%he senses only inform us of the t!o o""urren"es !hi"h follo! ea"h other in time.<<B$ A<3.)BB3. All these properties !e say are united in the one obje"t.or Hegel the "ategories are on both sides of empiri"al reality in the subje"t in the mode of pure thoughts and beyond the transient phenomena as the supersensible "on"epts !hi"h stru"ture them from !ithin and !hi"h must be presupposed if these phenomena are to emerge at all 1on this point see Žižek . .$ CB A=( Hegel @AD<$ @B3. %he same thing happens !hen !e "on"eive t!o events to stand in the relation of "ause and effe"t. Hegel goes &beyond' -ant to the extent that he &relo"ates' the "ategories su"h that they are no longer merely situated in the subje"t but e$ually constitute the %noumenal& 'orld itself 1Hegel @=A.B %he "ategories are stru"ture as such.need no longer be seen to inhere innately in the trans"endental subje"t as -ant !anted them to but "an and must be understood as those stru"tural aspe"ts of empiri"al reality that are irredu"ible to and in ex"ess of the "orporeal of the "ontent of the senses 1Hegel @=A. %his perhaps is !hat Žižek is evoking !hen he "laims that Hegel’s Science of Logic expli"ates &the inherent "ategori"al net!ork !hi"h determines every "on"eivable form of reality'$ the logi"al "ategories "onstitute a kind of Eero)level of stru"ture to !hi"h every possible form of physi"al and so"ial reality must a""ord.<<D$ unpaginated3. As Hegel puts it 4hen for instan"e !e look at a pie"e of sugar !e find it is hard !hite s!eet et". Ho! it is this unity that is not found in the sensation. In Hegel’s 5 . Ho!ever if it "an be said that the "ategories metaphysi"ally stru"ture reality it is "lear that they "annot and do not subsist in the material !orld as substantial &%hings)in)themselves' but instead merely as impli"it immaterial "on"epts as pure appearan"es per"eptible only to thought and thus la"king any underlying physi"al reality. Hegel thus suggests that the presen"e of the "ategories !ithin our minds "an only enable us to "ogniEe reality insofar as these "ategories already impli"itly exist !ithin reality and so stru"ture it 1Hegel @ACA$ B. 1=A)A<3 Hegel here offers a fresh solution to the "onfli"t bet!een 9lato and Aristotle that radi"ally differs from -ant’s solution$ Hegel subtra"ts -ant’s &primordial being !ith intelle"tual intuition' 1an omnipotent omnis"ient Iod)like figure if ever there !as one3 so that it might be the logical categories that are situated beyond the finite empiri"al !orld 1>?( -ant . Still though the "ategories su"h as unity or "ause and effe"t are stri"tly the property of thought it by no means follo's that they must be ours merely and not also characteristics of objects. Fut that the one is "ause the other effe"t 1in other !ords the "ausal nexus bet!een the t!o3 is not per"eived by sense( it is only evident to thought.$ >?)>D3.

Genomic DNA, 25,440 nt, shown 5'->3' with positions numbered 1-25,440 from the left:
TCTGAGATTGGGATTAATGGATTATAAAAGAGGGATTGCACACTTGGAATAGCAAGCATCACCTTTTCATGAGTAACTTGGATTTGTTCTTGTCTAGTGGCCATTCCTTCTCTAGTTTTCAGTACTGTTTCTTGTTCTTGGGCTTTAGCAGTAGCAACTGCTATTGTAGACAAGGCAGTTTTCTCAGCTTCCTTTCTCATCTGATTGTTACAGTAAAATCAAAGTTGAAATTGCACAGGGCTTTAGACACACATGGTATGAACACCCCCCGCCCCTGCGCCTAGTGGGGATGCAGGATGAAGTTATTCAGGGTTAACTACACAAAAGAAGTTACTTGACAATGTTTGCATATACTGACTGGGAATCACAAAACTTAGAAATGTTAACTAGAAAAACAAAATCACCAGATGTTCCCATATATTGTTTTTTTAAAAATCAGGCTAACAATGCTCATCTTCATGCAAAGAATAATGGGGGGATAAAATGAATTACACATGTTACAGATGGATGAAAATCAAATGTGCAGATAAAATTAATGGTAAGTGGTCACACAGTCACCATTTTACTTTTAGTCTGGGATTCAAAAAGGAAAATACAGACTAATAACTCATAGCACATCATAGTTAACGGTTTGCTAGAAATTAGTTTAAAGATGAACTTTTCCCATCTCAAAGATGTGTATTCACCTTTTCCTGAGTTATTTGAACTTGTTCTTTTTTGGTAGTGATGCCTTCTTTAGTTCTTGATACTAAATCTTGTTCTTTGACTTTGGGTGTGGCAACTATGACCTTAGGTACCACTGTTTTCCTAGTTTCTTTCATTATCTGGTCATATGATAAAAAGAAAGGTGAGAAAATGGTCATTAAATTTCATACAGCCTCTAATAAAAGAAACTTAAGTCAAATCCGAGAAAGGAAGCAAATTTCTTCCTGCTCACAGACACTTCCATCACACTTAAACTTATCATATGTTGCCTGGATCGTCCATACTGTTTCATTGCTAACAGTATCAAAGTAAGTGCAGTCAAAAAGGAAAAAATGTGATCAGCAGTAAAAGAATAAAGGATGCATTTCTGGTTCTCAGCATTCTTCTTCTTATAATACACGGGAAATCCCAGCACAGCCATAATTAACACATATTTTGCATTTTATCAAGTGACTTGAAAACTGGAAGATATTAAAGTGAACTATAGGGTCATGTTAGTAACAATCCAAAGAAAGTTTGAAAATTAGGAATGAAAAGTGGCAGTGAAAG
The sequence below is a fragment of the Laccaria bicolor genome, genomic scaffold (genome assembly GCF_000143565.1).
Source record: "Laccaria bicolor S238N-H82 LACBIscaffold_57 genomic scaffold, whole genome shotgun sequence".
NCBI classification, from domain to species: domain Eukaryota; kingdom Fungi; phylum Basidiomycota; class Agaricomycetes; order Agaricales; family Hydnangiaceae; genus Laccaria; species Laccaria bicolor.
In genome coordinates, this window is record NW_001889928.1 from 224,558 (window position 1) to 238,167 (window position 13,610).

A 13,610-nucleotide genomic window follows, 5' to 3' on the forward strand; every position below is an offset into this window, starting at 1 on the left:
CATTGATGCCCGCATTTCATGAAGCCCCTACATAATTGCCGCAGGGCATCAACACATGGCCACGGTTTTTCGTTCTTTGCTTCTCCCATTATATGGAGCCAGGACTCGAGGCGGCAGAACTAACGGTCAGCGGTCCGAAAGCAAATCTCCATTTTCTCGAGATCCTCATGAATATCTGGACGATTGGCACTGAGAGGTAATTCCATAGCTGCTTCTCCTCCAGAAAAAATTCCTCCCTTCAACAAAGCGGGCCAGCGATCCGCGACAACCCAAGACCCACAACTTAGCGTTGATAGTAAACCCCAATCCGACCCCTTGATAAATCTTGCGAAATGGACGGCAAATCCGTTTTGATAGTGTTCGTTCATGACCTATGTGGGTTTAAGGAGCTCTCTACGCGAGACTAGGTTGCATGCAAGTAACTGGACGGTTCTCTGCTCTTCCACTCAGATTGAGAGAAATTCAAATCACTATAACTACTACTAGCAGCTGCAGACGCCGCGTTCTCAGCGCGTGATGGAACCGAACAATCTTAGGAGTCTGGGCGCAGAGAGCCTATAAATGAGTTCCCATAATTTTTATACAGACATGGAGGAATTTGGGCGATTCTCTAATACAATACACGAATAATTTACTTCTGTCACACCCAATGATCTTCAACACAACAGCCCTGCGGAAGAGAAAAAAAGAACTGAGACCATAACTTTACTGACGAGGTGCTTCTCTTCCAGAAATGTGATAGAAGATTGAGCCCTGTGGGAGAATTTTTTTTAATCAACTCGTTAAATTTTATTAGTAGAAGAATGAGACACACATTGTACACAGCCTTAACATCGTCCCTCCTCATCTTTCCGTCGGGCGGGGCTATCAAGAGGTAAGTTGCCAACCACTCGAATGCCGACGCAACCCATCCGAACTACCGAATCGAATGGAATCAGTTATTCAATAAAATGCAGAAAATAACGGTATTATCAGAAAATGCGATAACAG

Fut "onversely it is "lear that the "ategories’ status as pure abstra"t thoughts renders them defi"ient in relation to their "on"rete examples to all the things in the physi"al !orld !hi"h are stru"tured by them and !hi"h "an be thought by means of them. 4hile !e are *uite "apable of bringing the "ategories expli"itly before "ons"iousness 1as Hegel does in his Science of Logic3 they are predominantly a"tive &behind the s"enes' logi"ally stru"turing our thought !ithout our a!areness of the fa"t 1Hegel @AD<$ @@( -ant @AAD$ @?=3. As regards the presen"e of the "ategories in our minds Hegel asserts the follo!ing$ %he forms of thought are in the first instan"e displayed and stored in human language. If I explained ho!ever !ell !hat a substan"e !as and yet did not kno! to 6 . Ho!adays !e "annot be too often reminded that it is thinking !hi"h distinguishes man from the beasts. %o the extent that the "ategories must be employed in order to "omprehend anything at all nothing "an be talked about that is not an example of one or the other of the "ategories. 1Hegel @ACA$ B@)BB3 Hote that for Hegel the "ategories are instinctively and unconsciously applied by thought !hen !e "ogniEe the !orld$ !e don’t have to reflexively think about it it is just something that thought utiliEes automati"ally 1Hegel @ACA$ BA3. It might seem that the "ategory "ould simply be presupposed or taken for granted but it is pre"isely this &self)evident' truth that Hegel is attempting to render problemati".example "ited above it is "lear that the &unity' of a pie"e of sugar "ould not substantially subsist outside of the unified obje"t but it is also e*ually "lear that the "ategory must nevertheless metaphysi"ally stru"ture the obje"t from !ithin if it is indeed going to be unified.? #r as -ant put it &all 6the logi"al "ategories7 !ould mean nothing if the senses delivered no obje"ts and examples. Into all that be"omes something in!ard for men an image or "on"eption as su"h into all that he makes his o!n language has penetrated and everything that he has transformed into language and expresses in it contains a category : "on"ealed mixed !ith other forms or "learly determined as su"h so mu"h is logi" his natural element indeed his o!n pe"uliar nature.> Having exhaustively elaborated the linguisti" relations underpinning the "ategories in his Science of Logic via the diale"ti"al method and having e*uated the "ategories !ith both the logi"al stru"ture of "ognition and the noumenal stru"ture of empiri"al reality Hegel !as subse*uently "onfronted !ith a fresh philosophi"al problem$ it is the properly materialist problem of determining the pre"ise relation bet!een the abstra"t "ategories and their a"tual physi"al empiri"al examples.